If anyone was looking at the situation clearly back in 2005, they would have been able to forecast the trajectory we are now on – which is more and more devastating card breaches (ala TJX, Heartland Payment Systems) executed by more organized crime rings who know how to cash out the cards very quickly. A happy ending to this trajectory is far from sight. Indeed, why should the criminals stop when arrests are so far and few between, and when they typically enjoy immunity in their Eastern European countries of residence?

Clearly, PCI compliance is not working very well – despite billions of dollars spent by merchants and card processors in efforts to achieve it. For example, the standard hasn’t kept up with the latest attack vectors and retailers can’t be expected to know more than the security vendors do about detecting new forms of malware that evades conventional measures prescribed by PCI.

My understanding of the malware used in the latest round of breaches against Target and other retailers (allegedly there are many more that have not been announced) is that it attached itself in memory to the POS software (as opposed to being a memory scraping program as reported by others) and just captured the data as it went through the POS application. Like a worm, it had propogated itself to all the POS terminals throughout Target before attaching to the POS application. It aggregated the stolen data on a central Target server, and then double encrypted the data on the way out of the company so that the retailer IDS systems couldn’t detect it.

None of the conventional anti-malware applications on the market today look for this sort of program. And one question still not answered is how did it get inside the retailer network in the first place? Some security folks I spoke with said it got past POS whitelisting techniques used at retailers they work with – meaning perhaps somehow the supply chain was corrupted and the malware was attached to a routine POS software update.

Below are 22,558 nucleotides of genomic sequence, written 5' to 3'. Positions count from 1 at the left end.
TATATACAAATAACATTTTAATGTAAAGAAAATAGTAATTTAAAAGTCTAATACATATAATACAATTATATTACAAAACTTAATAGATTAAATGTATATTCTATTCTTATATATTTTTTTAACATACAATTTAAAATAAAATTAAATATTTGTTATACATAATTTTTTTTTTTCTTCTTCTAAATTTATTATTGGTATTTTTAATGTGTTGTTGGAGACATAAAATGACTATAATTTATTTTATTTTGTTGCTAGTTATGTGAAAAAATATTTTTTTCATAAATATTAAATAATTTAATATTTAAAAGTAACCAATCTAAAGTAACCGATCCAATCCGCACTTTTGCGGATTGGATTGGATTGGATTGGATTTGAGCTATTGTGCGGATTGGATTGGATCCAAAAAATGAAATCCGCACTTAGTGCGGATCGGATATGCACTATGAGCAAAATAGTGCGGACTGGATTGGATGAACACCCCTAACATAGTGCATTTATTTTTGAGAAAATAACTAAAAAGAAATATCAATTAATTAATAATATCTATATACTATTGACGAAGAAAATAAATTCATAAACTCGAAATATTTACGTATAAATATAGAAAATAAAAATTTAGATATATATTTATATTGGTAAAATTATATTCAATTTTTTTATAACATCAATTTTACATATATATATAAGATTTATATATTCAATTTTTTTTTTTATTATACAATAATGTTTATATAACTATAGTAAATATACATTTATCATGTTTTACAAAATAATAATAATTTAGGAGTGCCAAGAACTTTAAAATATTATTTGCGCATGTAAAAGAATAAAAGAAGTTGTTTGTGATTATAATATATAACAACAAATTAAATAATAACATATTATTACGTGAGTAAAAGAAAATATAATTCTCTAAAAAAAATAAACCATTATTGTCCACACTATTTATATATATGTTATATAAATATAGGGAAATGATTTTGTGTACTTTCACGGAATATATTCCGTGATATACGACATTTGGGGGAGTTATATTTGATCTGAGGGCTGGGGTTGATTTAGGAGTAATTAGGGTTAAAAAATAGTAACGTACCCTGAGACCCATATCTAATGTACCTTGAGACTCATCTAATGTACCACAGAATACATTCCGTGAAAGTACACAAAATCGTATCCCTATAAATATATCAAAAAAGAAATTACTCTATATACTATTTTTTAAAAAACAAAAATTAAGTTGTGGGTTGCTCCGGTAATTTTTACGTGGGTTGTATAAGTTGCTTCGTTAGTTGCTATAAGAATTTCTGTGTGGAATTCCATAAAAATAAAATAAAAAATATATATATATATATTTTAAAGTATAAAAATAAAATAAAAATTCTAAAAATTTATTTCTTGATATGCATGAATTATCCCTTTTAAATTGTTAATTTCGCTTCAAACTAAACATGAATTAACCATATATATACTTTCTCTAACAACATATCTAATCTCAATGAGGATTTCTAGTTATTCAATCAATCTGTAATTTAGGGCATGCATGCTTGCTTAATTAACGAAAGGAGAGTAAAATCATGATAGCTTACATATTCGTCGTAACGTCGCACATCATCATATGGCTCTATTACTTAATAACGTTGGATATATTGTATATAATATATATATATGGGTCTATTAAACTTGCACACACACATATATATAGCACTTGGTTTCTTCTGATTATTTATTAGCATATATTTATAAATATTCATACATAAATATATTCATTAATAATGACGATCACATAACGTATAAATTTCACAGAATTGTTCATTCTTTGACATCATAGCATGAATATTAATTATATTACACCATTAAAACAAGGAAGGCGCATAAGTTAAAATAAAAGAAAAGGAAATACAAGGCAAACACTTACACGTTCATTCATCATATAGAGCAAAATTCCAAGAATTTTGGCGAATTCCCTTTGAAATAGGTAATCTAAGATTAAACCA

Nothing I know of in the PCI standard could have caught this stuff. So I think it’s flat out wrong to blame this all on Target or on any of the other breached entities. The card issuing banks and the card networks (Visa. MasterCard, Amex, Discover) share responsibility for not doing more to prevent the debacles that have predictably occurred over the past nine years, when the big breaches first began.

At the least, they should have upgraded the payment systems infrastructure to support end (retailer) to end (issuer) encryption for card data much like PINs are managed today. They should have also started migrating to stronger cardholder authentication (ala EMV Chip cards) so that the magnetic stripe on the back of our cards can finally be eliminated.

While not perfect, these standardized measures would have gone a long way to preventing card data breaches. Instead the industry just keeps expecting retailers to patch a faulty and antiquated payment system via PCI compliance.

Of course, Visa, MasterCard and the qualified security assessors who perform the PCI audits have all covered themselves legally. That’s one area where they’ve been proactive. The assessor contracts that retailers and processors sign state that the assessor has no liability in the case of a breach. Further, when PCI first came out, Visa and MasterCard used to give merchants “safe harbor” from penalties in the case of breaches when the breached merchant was PCI compliant. But they eliminated that safe harbor right after the first big breach. When I asked Visa to explain, they told me “well the merchant must not have really been PCI compliant if they got breached. And perhaps they didn’t give their assessor all the information they needed to properly audit their systems.”